This revelation, which in other circumstances would have made me exceedingly happy, only added to my misery when, as it appeared, I had only a short time to live. Nature could charm, she could enchant me, and her wordless messages to my soul were to me sweeter than honey and the honeycomb, but she could not take the sting and victory from death, and I had perforce to go elsewhere for consolation. Yet even so, in my worst days, my darkest years, when occupied with the laborious business of working out my own salvation with fear and trembling, with that spectre of death always following me, even so I could not rid my mind of its old passion and delight. The rising and setting sun, the sight of a lucid blue sky after cloud and rain, the long unheard familiar call-note of some newly-returned migrant, the first sight of some flower in spring, would bring back the old emotion and would be like a sudden ray of sunlight in a dark place—a momentary intense joy, to be succeeded by ineffable pain. Then there were times when these two opposite feelings mingled and would be together in my mind for hours at a time, and this occurred oftenest during the autumnal migration, when the great wave of bird-life set northwards, and all through March and April the birds were visible in flock succeeding flock from dawn to dark, until the summer visitants were all gone, to be succeeded in May by the birds from the far south, flying from the Antarctic winter.

This annual spectacle had always been a moving one, but the feeling it now produced—this mingled feeling—was most powerful on still moonlight nights, when I would sit or lie on my bed gazing out on the prospect, earth and sky, in its changed mysterious aspect. And, lying there, I would listen by the hour to the three-syllable call-note of the upland or solitary plover, as the birds went past, each bird alone far up in the dim sky, winging his way to the north. It was a strange vigil I kept, stirred by strange thoughts and feelings, in that moonlit earth that was strange too, albeit familiar, for never before had the sense of the supernatural in Nature been stronger. And the bird I listened to, that same solitary plover I had known and admired from my earliest years, the most graceful of birds, beautiful to see and hear when it would spring up before my horse with its prolonged wild bubbling cry of alarm and go away with swift, swallow-like flight—what intensity and gladness of life was in it, what a wonderful inherited knowledge in its brain, and what an inexhaustible vigour in its slender frame to enable it to perform that annual double journey of upwards of ten thousand miles! What a joy it would be to live for ages in a world of such fascinating phenomena! If some great physician, wise beyond all others, infallible, had said to me that all my doctors had been wrong, that, barring accidents, I had yet fifty years to live, or forty, or even thirty, I should have worshipped him and would have counted myself the happiest being on the globe, with so many autumns and winters and springs and summers to see yet.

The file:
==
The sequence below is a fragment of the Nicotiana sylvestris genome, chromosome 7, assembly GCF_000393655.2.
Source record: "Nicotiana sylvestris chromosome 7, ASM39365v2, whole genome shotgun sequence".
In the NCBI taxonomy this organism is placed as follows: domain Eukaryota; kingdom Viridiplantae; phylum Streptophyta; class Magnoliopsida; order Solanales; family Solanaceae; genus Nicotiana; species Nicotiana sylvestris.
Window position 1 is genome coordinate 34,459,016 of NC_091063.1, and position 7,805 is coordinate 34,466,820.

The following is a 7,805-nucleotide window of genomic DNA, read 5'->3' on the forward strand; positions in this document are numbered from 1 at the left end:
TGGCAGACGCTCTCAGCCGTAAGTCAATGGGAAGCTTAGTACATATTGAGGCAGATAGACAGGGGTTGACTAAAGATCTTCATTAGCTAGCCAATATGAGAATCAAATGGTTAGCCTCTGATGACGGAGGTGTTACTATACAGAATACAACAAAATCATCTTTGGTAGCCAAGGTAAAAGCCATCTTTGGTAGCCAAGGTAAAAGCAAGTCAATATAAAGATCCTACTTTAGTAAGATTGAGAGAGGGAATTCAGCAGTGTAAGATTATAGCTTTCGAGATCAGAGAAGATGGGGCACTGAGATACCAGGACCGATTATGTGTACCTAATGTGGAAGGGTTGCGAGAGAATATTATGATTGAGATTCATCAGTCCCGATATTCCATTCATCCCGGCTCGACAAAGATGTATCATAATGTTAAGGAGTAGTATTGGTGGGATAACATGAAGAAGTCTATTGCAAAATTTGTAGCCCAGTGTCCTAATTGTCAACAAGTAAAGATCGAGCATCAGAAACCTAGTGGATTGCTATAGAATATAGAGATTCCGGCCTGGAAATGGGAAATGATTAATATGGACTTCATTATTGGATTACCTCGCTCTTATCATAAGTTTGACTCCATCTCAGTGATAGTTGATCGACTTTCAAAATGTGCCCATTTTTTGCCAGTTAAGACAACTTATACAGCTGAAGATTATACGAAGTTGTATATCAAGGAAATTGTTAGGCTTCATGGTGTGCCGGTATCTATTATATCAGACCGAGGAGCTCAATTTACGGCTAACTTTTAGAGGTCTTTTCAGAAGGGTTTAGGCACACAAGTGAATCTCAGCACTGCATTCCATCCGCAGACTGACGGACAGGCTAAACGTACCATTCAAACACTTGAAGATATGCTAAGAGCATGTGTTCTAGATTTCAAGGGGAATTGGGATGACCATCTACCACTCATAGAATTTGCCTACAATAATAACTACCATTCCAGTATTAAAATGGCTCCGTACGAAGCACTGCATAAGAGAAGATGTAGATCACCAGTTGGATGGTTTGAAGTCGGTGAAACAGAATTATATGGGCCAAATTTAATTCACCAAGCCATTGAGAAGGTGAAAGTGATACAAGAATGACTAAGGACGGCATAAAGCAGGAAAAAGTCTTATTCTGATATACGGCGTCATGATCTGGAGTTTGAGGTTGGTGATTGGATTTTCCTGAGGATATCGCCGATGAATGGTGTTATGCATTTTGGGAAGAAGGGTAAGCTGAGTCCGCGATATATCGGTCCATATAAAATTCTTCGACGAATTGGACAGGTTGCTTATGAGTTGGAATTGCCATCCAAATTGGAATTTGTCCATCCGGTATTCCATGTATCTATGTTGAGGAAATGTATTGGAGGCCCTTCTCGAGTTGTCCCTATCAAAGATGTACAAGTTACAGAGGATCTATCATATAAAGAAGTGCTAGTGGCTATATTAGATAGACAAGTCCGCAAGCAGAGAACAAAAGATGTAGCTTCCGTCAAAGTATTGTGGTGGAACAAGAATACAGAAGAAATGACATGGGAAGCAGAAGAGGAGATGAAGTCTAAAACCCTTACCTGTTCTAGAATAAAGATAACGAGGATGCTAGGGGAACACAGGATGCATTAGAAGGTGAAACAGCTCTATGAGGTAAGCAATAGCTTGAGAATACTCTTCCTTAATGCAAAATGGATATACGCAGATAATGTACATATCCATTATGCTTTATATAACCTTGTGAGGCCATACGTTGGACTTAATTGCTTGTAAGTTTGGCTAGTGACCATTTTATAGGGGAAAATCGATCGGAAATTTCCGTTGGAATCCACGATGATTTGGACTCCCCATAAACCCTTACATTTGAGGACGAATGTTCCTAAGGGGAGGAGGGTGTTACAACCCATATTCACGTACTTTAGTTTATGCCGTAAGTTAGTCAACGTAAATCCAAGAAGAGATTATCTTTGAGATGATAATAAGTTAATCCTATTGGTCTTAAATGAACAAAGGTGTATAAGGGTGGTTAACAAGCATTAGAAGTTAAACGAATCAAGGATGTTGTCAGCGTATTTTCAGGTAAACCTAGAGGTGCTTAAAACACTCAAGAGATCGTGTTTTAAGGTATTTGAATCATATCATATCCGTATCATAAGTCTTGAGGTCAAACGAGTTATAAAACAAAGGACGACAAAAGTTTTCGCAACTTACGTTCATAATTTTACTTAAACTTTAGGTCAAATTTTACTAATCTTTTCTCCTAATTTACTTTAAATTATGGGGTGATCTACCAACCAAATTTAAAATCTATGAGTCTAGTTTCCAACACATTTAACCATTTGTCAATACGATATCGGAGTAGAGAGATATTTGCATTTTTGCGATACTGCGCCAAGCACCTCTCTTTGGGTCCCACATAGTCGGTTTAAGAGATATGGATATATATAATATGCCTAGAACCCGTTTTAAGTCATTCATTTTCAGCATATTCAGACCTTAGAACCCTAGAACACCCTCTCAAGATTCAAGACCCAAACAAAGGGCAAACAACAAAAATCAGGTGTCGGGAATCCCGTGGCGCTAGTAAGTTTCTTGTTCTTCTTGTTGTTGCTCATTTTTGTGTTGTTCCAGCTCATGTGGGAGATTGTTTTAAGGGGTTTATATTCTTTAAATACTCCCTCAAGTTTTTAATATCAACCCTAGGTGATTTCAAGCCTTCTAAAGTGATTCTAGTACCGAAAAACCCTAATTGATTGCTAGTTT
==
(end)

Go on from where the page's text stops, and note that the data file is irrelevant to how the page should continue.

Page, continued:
With these supernatural moonlight nights I finish the story of that dark time, albeit the darkness had not yet gone; to have recalled it and related it briefly as I could once in my life is enough. Let me now go back to the simile of the lost wretch struggling for life in the mangrove swamp. The first sense of having set my foot on a firmer place in that slough of fetid slime, of a wholesome breath of air blown to me from outside the shadow of the black abhorred forest, was when I began to experience intervals of relief from physical pain, when these grew more and more frequent and would extend to entire days, then to weeks, and for a time I would become oblivious of my precarious state. I was still and for a long time subject to attacks, when the pain was intolerable and was like steel driven into my heart, always followed by violent palpitations, which would last for hours. But I found that exercise on foot or horseback made me no worse, and I became more and more venturesome, spending most of my time out of doors, although often troubled with the thought that my passion for Nature was a hindrance to me, a turning aside from the difficult way I had been striving to keep.